Jack Sergel

Jack Sergel (back row, left) received criticism for bringing LA kids to a Manzanar for judo tournaments.

manzanar randori Randori during the nightly workouts in the Manzanar Shindo Kan Dojo.

Footnote – Racial strife and religious prejudice continues to be a recurring theme today.

Shlomo Noginski

Rabbi Shlomo Noginski, of the Chabad, a father of 12, has returned safely home after he was stabbed in Brighton around 1 p.m. last Thursday July 1, 2021. A friend says he was able to use his judo training to protect himself and keep the suspect away from children who were nearby, according to NBC Boston.

Click here to view my full talk (title image below).

Gary Goltz Talk

Judo brings people together by neutralizing differences of race, gender, religion, nationality, language, politics, wealth, education, professions, etc. In a judogi we are all equal. Our love of this sport is the common denominator to build upon friendships, mutual respect, and self-confidence.

Introducing Martial Arts School Listings on Black Belt Mag!
Sign Up Now To Be One Of The First School Listed In Our Database.
SUBSCRIBE TO BLACKBELT MAGAZINE TODAY!
Don't miss a single issue of the worlds largest magazine of martial arts.
Bruce Lee Enter the Dragon
d2e111jq13me73.cloudfront.net / Enter the Dragon/ Warner Bros.
Bruce Lee really did have the Midas touch when it came to training. Most people think Bruce was advanced and complicated, but he was the master of simplicity. He was not worried about doing the jump-up flip spin-around back kick. Not sure if there is one. But by the time you land, Bruce would just throw a simple kick or punch to knock you down as you landed to the ground. However, that is the point. Simplicity is often overlooked because of the coolness and the latest and greatest workout when simplicity produces the most significant effect. Super complicated does not mean superior. This is actually reverse in fact. We see super complex exercises that don’t need to be. Truthfully, if an exercise or method is not straightforward in its approach, then it probably is not good.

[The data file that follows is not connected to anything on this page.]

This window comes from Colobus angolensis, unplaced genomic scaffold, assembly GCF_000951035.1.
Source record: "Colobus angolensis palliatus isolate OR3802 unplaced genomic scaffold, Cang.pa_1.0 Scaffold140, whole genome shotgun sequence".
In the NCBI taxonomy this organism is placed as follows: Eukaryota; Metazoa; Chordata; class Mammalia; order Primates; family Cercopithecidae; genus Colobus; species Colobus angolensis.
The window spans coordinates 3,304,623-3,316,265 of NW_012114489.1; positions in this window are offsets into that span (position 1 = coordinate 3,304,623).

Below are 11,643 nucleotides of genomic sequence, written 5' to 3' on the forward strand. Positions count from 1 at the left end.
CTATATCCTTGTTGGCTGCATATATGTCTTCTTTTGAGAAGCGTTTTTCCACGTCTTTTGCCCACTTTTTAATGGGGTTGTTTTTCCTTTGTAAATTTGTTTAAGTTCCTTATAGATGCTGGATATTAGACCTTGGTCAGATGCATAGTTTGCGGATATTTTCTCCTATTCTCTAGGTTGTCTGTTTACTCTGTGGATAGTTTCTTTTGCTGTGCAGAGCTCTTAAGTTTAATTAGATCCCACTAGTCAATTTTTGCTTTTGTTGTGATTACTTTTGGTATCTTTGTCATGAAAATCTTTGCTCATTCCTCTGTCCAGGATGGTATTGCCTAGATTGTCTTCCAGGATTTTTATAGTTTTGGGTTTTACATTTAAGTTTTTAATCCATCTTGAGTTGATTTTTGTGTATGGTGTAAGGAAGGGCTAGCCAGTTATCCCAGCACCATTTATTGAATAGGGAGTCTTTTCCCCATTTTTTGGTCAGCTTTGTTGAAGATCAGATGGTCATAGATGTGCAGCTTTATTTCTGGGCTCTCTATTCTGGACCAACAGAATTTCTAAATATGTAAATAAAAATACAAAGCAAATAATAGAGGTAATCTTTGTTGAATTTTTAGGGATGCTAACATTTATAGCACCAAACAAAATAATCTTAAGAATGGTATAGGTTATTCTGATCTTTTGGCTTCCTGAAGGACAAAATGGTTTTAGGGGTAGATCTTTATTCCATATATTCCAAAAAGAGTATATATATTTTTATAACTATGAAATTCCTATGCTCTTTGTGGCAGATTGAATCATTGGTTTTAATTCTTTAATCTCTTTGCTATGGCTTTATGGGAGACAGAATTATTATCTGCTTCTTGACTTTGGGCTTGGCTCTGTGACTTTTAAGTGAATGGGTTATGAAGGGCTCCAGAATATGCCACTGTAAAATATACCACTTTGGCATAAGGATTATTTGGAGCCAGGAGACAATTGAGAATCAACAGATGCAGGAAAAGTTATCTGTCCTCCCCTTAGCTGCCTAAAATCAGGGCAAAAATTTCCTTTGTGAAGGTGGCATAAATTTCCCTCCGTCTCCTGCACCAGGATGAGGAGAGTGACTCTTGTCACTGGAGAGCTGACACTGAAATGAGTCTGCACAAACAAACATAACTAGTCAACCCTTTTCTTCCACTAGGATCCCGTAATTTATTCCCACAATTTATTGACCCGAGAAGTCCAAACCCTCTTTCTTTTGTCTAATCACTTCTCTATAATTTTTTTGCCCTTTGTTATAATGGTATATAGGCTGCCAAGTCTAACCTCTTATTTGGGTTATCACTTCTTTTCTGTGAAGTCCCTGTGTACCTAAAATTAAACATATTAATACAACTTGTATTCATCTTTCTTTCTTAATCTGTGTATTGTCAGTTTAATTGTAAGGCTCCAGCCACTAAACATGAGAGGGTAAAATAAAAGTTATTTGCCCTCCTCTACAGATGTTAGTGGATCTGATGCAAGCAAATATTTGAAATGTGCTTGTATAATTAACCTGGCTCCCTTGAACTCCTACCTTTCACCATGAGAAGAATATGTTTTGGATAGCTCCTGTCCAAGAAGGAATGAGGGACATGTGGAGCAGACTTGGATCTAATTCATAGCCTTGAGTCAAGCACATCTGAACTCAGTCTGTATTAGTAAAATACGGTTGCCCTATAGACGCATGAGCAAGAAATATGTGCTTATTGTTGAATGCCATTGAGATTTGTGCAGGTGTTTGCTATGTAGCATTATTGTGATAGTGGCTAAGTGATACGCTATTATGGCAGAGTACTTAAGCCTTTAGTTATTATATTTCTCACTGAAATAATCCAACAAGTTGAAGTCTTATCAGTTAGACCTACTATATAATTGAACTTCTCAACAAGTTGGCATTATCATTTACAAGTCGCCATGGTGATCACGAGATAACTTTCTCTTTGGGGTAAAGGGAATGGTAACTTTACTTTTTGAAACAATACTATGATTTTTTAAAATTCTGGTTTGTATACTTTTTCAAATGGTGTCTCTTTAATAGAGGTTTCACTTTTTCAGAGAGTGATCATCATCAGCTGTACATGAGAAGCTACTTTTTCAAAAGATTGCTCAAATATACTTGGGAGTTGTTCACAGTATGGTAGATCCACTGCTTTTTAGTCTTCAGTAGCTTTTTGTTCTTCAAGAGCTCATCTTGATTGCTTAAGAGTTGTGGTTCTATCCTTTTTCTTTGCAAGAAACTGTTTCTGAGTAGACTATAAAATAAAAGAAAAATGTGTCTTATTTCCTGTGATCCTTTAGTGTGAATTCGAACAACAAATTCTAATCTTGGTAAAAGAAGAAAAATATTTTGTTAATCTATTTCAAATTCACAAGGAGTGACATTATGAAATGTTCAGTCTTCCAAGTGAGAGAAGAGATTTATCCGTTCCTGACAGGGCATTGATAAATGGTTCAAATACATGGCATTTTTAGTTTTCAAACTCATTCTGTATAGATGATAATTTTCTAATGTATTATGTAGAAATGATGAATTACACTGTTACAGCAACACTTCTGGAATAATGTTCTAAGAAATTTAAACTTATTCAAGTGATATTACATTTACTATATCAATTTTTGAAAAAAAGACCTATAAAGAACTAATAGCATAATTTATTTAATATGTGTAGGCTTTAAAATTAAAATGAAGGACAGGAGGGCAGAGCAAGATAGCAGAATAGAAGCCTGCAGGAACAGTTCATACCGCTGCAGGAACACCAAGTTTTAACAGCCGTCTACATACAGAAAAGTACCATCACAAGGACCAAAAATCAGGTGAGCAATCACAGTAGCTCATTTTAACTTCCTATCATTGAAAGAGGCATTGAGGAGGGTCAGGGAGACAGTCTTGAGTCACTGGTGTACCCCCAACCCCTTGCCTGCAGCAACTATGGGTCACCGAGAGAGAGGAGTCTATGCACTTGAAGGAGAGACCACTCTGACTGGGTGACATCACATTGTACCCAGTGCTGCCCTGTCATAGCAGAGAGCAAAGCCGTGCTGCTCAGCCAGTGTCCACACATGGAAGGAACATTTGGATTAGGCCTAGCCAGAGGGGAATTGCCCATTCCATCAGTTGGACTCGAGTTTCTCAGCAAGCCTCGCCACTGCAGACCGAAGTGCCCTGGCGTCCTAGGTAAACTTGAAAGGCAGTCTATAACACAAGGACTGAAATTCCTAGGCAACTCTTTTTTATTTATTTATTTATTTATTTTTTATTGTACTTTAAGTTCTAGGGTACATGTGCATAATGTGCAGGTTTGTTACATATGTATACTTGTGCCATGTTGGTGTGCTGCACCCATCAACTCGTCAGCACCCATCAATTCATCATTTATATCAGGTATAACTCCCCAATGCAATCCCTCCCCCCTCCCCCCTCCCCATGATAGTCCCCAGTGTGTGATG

Keep Reading Show less
 Anthony Netzler

Anthony Netzler was a top martial artist and MMA fighter.

Anthony Netzler, a 53-year-old martial arts instructor, was sentenced on Monday to 15 years and seven months in prison by a New Zealand court for helping to mastermind the importation of what's been described as the second largest illegal shipment of methamphetamine in the country's history.
Keep Reading Show less
Christine Bannon Rodrigues
Photo Courtesy: Christopher Rappold via Facebook

Black Belt Magazine's 1989 Competitor of the Year Christine Bannon-Rodrigues was promoted to 10th degree black belt in Oki-ryu on December 5th. She is pictured above at the ceremony with her family, including Dante (left), Chris (right), and legendary Team Paul Mitchell coach Don Rodrigues. Chris and Dante were also promoted at the event, achieving the ranks of 6th degree and 2nd degree black belt, respectively. Chris Rappold, the executive director of Team Paul Mitchell who was at the event as a friend of the Rodrigues family, reported that 35 martial artists in total were promoted at the ceremony.

Bannon-Rodrigues is one of the most prolific sport karate competitors of all time, amassing numerous wins throughout her career in forms, weapons, and fighting. She won the coveted women's sparring diamond ring at the Diamond Nationals in 1992, and was inducted into the Diamond Nationals Hall of Fame in 2008. She is a nine-time world champion as recognized by the World Association of Kickboxing Organizations (WAKO). Her success as a competitor led to opportunities in the film industry, where she is still active and has had a phenomenal career performing stunts as Batgirl and acting as a double for Hilary Swank in The Next Karate Kid.

Keep Reading Show less